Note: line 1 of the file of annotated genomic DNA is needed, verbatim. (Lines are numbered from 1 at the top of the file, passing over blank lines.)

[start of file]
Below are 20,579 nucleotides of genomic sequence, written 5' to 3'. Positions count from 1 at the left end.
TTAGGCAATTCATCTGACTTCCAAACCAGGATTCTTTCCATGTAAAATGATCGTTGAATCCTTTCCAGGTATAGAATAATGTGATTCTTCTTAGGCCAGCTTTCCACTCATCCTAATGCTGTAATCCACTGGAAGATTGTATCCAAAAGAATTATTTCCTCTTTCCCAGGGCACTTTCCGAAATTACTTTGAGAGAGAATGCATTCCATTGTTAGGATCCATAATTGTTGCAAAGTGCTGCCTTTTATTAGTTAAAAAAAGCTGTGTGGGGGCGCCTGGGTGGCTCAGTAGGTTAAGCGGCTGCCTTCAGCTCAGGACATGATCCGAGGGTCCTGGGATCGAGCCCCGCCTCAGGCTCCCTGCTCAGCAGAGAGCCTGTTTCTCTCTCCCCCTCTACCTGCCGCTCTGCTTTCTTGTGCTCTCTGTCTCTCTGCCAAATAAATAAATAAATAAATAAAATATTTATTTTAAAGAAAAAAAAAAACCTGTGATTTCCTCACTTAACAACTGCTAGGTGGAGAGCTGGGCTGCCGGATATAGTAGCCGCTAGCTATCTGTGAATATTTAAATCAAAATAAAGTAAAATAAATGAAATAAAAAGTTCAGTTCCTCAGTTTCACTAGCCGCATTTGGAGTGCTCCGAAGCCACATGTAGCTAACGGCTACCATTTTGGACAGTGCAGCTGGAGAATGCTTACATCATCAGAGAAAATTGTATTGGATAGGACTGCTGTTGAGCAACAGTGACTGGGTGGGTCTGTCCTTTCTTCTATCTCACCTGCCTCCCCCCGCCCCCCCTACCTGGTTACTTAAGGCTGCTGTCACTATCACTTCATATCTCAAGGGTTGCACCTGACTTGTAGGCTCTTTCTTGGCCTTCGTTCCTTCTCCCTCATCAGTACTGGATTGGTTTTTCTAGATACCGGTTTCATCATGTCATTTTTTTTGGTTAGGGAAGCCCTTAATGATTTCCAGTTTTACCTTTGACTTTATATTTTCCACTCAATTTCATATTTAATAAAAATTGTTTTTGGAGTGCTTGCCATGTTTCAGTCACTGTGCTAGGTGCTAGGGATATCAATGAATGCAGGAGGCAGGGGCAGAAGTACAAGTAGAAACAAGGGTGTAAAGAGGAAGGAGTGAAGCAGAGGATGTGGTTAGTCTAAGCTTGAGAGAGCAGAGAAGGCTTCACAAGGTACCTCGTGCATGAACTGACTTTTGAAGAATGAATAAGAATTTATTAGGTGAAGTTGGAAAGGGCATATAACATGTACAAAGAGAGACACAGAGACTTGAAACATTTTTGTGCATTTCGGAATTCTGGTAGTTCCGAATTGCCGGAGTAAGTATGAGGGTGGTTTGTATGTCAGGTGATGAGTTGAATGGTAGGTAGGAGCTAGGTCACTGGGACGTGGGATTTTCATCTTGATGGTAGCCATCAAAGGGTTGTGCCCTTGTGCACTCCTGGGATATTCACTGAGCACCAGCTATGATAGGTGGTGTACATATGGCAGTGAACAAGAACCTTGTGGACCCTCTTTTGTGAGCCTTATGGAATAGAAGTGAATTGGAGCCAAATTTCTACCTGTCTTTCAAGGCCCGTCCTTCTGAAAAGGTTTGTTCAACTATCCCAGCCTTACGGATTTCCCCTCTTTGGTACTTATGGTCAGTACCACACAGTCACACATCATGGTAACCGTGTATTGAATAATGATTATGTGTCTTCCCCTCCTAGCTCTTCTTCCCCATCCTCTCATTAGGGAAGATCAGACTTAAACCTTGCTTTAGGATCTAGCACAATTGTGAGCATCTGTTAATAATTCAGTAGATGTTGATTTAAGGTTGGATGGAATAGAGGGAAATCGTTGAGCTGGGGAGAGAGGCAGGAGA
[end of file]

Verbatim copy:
Below are 20,579 nucleotides of genomic sequence, written 5' to 3'. Positions count from 1 at the left end.